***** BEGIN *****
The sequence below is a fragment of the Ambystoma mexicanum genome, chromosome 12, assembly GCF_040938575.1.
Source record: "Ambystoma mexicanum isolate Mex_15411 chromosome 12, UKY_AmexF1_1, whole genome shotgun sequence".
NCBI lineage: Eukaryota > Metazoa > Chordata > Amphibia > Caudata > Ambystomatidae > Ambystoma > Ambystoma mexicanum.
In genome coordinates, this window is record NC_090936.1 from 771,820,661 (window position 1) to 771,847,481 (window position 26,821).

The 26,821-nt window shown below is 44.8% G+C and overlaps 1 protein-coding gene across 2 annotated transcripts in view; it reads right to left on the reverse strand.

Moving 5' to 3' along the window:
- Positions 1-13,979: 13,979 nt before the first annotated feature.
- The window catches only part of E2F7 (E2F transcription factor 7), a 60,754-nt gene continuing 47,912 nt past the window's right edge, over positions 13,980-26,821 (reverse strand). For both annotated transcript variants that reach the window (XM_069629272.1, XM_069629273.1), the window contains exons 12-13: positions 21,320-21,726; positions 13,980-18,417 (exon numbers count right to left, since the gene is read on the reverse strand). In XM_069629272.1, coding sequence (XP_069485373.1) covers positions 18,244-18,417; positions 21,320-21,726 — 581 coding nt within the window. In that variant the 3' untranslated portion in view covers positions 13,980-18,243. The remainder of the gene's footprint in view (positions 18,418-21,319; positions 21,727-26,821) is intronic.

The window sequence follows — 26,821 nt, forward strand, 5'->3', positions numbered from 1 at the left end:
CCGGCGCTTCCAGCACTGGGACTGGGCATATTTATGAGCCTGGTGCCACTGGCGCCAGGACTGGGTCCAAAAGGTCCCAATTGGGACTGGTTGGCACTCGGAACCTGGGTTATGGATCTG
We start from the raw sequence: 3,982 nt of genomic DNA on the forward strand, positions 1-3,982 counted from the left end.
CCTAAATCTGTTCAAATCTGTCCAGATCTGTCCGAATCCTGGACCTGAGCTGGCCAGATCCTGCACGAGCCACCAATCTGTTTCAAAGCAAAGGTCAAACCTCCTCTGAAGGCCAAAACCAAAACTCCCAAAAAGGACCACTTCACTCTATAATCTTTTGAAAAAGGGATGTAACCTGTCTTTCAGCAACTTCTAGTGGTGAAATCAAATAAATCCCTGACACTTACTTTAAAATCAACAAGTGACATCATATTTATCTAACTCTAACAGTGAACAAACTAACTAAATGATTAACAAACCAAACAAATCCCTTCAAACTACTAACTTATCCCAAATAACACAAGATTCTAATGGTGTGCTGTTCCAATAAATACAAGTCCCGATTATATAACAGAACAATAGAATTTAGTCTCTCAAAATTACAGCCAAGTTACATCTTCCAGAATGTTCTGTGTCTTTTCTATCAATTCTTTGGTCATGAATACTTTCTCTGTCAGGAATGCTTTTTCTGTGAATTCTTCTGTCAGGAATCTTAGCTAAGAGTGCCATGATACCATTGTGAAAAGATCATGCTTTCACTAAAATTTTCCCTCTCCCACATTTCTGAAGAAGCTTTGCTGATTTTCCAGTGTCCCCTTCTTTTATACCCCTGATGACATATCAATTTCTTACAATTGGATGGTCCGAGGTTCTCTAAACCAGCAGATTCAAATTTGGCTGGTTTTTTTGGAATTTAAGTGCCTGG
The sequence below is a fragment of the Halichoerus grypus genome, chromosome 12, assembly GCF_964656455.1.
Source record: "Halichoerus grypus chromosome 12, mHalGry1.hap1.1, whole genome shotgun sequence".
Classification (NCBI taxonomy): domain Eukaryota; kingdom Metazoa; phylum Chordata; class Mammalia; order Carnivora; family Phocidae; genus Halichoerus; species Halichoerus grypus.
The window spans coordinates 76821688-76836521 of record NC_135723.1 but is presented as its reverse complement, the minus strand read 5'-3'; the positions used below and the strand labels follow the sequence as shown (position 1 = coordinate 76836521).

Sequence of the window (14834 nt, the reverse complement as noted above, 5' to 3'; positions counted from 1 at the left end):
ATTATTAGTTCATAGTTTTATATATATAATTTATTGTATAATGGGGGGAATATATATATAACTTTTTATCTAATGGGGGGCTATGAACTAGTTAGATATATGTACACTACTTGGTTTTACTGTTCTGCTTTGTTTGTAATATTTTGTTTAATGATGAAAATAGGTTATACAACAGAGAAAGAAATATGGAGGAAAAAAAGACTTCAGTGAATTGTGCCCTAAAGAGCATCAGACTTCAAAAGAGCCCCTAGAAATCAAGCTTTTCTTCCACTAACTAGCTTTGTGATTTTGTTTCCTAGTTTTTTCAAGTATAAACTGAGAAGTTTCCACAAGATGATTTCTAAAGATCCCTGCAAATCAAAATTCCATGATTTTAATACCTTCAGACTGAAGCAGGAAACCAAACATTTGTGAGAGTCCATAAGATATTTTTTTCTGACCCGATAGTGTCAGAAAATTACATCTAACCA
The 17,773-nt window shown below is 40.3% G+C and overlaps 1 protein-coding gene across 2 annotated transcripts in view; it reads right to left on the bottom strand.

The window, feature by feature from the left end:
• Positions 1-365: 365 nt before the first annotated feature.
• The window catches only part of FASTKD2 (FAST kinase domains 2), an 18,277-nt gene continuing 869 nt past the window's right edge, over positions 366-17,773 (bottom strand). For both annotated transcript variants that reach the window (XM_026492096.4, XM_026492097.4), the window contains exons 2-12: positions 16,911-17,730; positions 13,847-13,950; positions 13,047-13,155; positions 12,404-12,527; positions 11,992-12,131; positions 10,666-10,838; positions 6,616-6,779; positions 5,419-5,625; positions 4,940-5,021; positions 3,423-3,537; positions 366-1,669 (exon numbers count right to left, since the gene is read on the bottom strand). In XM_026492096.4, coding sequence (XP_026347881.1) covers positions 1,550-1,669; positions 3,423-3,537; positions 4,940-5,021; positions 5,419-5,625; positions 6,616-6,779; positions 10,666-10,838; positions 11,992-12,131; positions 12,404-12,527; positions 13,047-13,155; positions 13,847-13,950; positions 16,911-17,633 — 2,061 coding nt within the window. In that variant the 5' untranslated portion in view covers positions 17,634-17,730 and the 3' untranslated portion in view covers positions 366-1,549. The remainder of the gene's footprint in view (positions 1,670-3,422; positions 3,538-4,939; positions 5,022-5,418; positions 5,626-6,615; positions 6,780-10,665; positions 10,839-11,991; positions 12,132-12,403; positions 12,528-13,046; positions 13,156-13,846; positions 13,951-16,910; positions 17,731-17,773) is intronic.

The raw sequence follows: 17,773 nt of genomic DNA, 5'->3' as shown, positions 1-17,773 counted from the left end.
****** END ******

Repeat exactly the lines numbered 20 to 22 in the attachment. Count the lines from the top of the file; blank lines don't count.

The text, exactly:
The window, feature by feature from the left end:
• Positions 1-365: 365 nt before the first annotated feature.
• The window catches only part of FASTKD2 (FAST kinase domains 2), an 18,277-nt gene continuing 869 nt past the window's right edge, over positions 366-17,773 (bottom strand). For both annotated transcript variants that reach the window (XM_026492096.4, XM_026492097.4), the window contains exons 2-12: positions 16,911-17,730; positions 13,847-13,950; positions 13,047-13,155; positions 12,404-12,527; positions 11,992-12,131; positions 10,666-10,838; positions 6,616-6,779; positions 5,419-5,625; positions 4,940-5,021; positions 3,423-3,537; positions 366-1,669 (exon numbers count right to left, since the gene is read on the bottom strand). In XM_026492096.4, coding sequence (XP_026347881.1) covers positions 1,550-1,669; positions 3,423-3,537; positions 4,940-5,021; positions 5,419-5,625; positions 6,616-6,779; positions 10,666-10,838; positions 11,992-12,131; positions 12,404-12,527; positions 13,047-13,155; positions 13,847-13,950; positions 16,911-17,633 — 2,061 coding nt within the window. In that variant the 5' untranslated portion in view covers positions 17,634-17,730 and the 3' untranslated portion in view covers positions 366-1,549. The remainder of the gene's footprint in view (positions 1,670-3,422; positions 3,538-4,939; positions 5,022-5,418; positions 5,626-6,615; positions 6,780-10,665; positions 10,839-11,991; positions 12,132-12,403; positions 12,528-13,046; positions 13,156-13,846; positions 13,951-16,910; positions 17,731-17,773) is intronic.